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I see a lot of stuff online related to fixing buttons that can't be pressed, and fixing network issues with proxies. This seems like a different problem to me, related to jem.util.0.0.0 in the case of maven2 or needed libs for other plugins.

The setup:

Eclipse 3.5.1 (Galileo) installed with apt-get. Ubuntu 9.10 (Karmic Koala) (This is running as a VM, not that is should matter.)

General problem description: Maven2 eclipse plugin installation fails.

Specifically, I can not install maven2 plugin from the eclipse installation flow using this target site:

The maven site is found, installation begins, and then returns this error:

Cannot complete the install because one or more required items could not be found. Software being installed: Maven Integration for Eclipse (Required)\ ( Missing requirement: Maven Integration for Eclipse (Required) (org\ requires 'org.eclipse.jem.\ util 0.0.0' but it could not be found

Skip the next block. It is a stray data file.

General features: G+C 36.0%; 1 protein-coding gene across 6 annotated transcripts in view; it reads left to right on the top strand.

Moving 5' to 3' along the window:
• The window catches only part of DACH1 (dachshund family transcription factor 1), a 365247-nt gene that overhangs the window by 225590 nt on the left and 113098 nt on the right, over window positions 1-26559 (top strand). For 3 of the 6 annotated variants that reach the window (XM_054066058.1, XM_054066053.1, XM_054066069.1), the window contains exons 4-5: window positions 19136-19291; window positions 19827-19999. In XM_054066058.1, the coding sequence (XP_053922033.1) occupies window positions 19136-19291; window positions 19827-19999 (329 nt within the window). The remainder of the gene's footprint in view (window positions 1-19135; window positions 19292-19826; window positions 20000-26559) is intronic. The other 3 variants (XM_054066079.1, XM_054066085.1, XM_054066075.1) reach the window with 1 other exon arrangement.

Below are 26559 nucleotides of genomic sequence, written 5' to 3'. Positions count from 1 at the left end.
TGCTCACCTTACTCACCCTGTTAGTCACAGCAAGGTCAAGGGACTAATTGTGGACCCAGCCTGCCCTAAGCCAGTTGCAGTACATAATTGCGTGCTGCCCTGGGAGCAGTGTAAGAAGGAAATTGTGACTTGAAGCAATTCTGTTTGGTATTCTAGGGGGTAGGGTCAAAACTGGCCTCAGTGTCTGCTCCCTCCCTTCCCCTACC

Official Ubuntu documentation claims eclipse 3.5.1 support, and recommends using the Synaptic Package Manager, and nothing else about any issues.

Does anyone has any insight into this?

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I did have the exact same problem: I will test this in a few hours and get back to you. –  VonC Mar 26 '10 at 16:48
Installation done, and answer added. –  VonC Mar 26 '10 at 18:44

7 Answers 7

The easiest way to fix this is to use the synaptic package manager to install maven2 before you install m2eclipse using the eclipse installtion manager. So the steps would be:

1) system->administration->synaptic package manager: check maven2 (and all of its dependencies)

2) eclipse->help->install new software: use and follow the installation directions.

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OK - so I got this to work with the following steps:

From Eclipse Menu > Hep > Install New Software > Work With... Add the following site: Galileo -

Now install the following (if not there already):

Eclipse Java EE Developer Tools
Eclipse Platform
Eclipse Web Developer Tools
Eclipse XML Editors and Tools
Eclipse XSL Developer Tools